This huge sculpture was fabricated in sections by Govan Shipbuilders Training in their workshops at Holmfauld Road (thanks to an effort by Arts Co-ordinator Isabel Vasseur to involve local traditional industries in the Festival arts programme), to drawings by the artist. The commission stipulated the design of an installation that would capitalise on the opportunity presented by a large stone plinth on which a crane (used, amongst other things, to transfer locomotives aboard cargo ships for export) had previously stood.
Following the end of the Garden Festival, the sculptor was instructed by the developer taking over the site that it was not to be retained. The piece was then removed to Hawthorn Leslie’s Tyneside yard. A series of proposed locations came and went over the next fifteen years: when the British Council relocated its headquarters to Manchester, an offer was made and later withdrawn to site it there; a Nantes gallery moving to a new building initially decided to incorporate it but ran into difficulties, and a proposal to locate it at the new arts centre at South Shields Custom House ran into popular opposition (led by local journalists and councillors opposed to the ‘monstrosity’ being given a public place). An offer to provide a permanent home at a new University of Leicester building was the last chance for the artwork (according to the artist, “despite enthusiasm... there just wasn't the money”), and a while after this (2003) Hawthorn Leslie wrote to the artist explaining that they could no longer afford to store it any longer. It was then scrapped.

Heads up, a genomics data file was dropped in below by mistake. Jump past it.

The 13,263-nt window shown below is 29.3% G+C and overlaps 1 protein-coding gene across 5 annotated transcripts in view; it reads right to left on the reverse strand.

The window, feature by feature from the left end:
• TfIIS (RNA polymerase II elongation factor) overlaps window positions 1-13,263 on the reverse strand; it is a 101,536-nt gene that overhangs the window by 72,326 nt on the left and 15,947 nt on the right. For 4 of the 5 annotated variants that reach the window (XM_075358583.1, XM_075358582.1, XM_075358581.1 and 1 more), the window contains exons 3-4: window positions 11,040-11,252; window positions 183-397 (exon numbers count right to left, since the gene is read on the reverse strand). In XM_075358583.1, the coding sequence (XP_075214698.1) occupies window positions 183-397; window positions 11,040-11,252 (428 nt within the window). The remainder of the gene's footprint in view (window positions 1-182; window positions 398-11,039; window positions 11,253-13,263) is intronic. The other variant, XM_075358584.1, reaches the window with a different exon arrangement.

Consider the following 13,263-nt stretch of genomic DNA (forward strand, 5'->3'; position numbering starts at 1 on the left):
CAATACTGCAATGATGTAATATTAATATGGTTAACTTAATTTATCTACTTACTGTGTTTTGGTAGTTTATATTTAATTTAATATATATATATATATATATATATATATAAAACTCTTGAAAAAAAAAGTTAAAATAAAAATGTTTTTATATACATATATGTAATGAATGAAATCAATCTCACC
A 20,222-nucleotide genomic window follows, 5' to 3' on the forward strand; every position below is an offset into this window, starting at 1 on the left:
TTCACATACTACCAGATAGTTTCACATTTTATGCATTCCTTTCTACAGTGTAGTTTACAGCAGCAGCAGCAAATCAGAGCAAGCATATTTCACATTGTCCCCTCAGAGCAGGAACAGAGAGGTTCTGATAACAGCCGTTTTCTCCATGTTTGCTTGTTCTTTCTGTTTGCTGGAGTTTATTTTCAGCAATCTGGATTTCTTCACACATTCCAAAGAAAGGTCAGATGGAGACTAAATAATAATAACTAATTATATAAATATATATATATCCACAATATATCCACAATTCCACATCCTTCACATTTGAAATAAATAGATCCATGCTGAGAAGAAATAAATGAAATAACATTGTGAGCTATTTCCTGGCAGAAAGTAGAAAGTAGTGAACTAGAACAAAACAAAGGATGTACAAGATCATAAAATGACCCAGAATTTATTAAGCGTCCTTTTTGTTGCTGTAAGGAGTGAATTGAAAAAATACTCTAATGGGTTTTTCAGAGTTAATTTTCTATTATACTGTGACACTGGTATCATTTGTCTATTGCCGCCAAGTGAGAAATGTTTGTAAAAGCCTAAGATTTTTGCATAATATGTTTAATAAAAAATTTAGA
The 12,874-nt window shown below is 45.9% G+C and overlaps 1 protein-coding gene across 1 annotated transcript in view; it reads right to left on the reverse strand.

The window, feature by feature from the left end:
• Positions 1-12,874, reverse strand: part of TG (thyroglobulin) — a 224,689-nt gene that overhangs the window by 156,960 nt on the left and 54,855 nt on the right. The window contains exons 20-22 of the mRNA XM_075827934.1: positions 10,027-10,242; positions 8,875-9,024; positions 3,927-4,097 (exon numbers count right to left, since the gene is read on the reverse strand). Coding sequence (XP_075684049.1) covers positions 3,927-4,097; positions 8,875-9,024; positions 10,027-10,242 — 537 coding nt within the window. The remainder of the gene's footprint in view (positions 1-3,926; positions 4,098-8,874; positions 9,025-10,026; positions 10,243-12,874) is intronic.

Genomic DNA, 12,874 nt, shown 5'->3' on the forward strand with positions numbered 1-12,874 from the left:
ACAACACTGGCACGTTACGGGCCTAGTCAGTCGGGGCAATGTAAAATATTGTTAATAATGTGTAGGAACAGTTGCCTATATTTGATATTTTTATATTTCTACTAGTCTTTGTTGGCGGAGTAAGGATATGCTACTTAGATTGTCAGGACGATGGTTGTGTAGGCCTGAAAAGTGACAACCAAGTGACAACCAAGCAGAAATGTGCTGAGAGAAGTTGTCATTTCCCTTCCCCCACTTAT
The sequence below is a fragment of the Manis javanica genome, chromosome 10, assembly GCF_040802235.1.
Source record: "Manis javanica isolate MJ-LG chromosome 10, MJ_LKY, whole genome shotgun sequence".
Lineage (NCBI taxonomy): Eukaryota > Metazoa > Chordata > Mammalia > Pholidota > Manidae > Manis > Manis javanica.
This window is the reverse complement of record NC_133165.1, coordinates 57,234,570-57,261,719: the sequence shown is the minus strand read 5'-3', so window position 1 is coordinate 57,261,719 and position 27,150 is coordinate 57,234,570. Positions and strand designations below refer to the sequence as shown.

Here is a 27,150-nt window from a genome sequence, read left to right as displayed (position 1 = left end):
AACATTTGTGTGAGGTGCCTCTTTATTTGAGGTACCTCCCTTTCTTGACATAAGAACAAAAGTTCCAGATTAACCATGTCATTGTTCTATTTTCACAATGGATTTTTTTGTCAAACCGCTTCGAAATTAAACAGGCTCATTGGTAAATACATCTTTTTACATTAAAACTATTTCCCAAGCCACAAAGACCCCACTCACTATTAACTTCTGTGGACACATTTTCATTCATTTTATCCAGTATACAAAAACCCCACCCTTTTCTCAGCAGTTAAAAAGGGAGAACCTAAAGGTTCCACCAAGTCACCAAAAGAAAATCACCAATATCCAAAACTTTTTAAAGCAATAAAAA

A talk by Isabel Vasseur and Richard Deacon covering the Garden Festival, and the story of this work in particular, can be heard here.